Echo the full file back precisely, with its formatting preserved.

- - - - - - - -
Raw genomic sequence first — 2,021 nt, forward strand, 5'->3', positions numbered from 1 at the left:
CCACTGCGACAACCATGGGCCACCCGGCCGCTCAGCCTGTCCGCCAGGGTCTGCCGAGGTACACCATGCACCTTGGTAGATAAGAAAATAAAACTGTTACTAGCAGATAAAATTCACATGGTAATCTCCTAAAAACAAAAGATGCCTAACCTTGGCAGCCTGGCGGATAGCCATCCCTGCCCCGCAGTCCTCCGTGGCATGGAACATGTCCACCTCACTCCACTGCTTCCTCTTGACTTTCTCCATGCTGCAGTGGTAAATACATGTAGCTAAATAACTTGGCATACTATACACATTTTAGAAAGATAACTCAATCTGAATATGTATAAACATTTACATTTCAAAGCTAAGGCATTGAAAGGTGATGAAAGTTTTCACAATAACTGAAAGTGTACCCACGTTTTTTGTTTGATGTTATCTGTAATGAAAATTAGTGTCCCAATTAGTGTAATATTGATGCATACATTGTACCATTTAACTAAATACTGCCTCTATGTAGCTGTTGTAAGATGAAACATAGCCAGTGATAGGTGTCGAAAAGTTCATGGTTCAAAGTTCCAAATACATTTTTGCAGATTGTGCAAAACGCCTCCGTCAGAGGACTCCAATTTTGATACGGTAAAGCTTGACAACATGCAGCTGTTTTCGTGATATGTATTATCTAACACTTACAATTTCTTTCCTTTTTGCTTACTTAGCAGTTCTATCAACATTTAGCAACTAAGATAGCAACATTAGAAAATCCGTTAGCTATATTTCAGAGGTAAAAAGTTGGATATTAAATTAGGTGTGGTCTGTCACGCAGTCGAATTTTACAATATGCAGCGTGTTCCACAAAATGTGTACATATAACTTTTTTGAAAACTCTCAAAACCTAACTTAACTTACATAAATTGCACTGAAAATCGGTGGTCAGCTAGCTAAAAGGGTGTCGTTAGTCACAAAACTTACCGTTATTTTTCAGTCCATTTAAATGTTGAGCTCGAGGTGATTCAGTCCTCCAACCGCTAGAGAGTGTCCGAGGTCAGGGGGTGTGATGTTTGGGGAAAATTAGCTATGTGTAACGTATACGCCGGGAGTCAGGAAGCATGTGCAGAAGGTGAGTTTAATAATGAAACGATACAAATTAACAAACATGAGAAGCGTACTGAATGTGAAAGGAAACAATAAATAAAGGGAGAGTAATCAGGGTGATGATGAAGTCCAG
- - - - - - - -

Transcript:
Raw genomic sequence first — 2,021 nt, forward strand, 5'->3', positions numbered from 1 at the left:
CCACTGCGACAACCATGGGCCACCCGGCCGCTCAGCCTGTCCGCCAGGGTCTGCCGAGGTACACCATGCACCTTGGTAGATAAGAAAATAAAACTGTTACTAGCAGATAAAATTCACATGGTAATCTCCTAAAAACAAAAGATGCCTAACCTTGGCAGCCTGGCGGATAGCCATCCCTGCCCCGCAGTCCTCCGTGGCATGGAACATGTCCACCTCACTCCACTGCTTCCTCTTGACTTTCTCCATGCTGCAGTGGTAAATACATGTAGCTAAATAACTTGGCATACTATACACATTTTAGAAAGATAACTCAATCTGAATATGTATAAACATTTACATTTCAAAGCTAAGGCATTGAAAGGTGATGAAAGTTTTCACAATAACTGAAAGTGTACCCACGTTTTTTGTTTGATGTTATCTGTAATGAAAATTAGTGTCCCAATTAGTGTAATATTGATGCATACATTGTACCATTTAACTAAATACTGCCTCTATGTAGCTGTTGTAAGATGAAACATAGCCAGTGATAGGTGTCGAAAAGTTCATGGTTCAAAGTTCCAAATACATTTTTGCAGATTGTGCAAAACGCCTCCGTCAGAGGACTCCAATTTTGATACGGTAAAGCTTGACAACATGCAGCTGTTTTCGTGATATGTATTATCTAACACTTACAATTTCTTTCCTTTTTGCTTACTTAGCAGTTCTATCAACATTTAGCAACTAAGATAGCAACATTAGAAAATCCGTTAGCTATATTTCAGAGGTAAAAAGTTGGATATTAAATTAGGTGTGGTCTGTCACGCAGTCGAATTTTACAATATGCAGCGTGTTCCACAAAATGTGTACATATAACTTTTTTGAAAACTCTCAAAACCTAACTTAACTTACATAAATTGCACTGAAAATCGGTGGTCAGCTAGCTAAAAGGGTGTCGTTAGTCACAAAACTTACCGTTATTTTTCAGTCCATTTAAATGTTGAGCTCGAGGTGATTCAGTCCTCCAACCGCTAGAGAGTGTCCGAGGTCAGGGGGTGTGATGTTTGGGGAAAATTAGCTATGTGTAACGTATACGCCGGGAGTCAGGAAGCATGTGCAGAAGGTGAGTTTAATAATGAAACGATACAAATTAACAAACATGAGAAGCGTACTGAATGTGAAAGGAAACAATAAATAAAGGGAGAGTAATCAGGGTGATGATGAAGTCCAG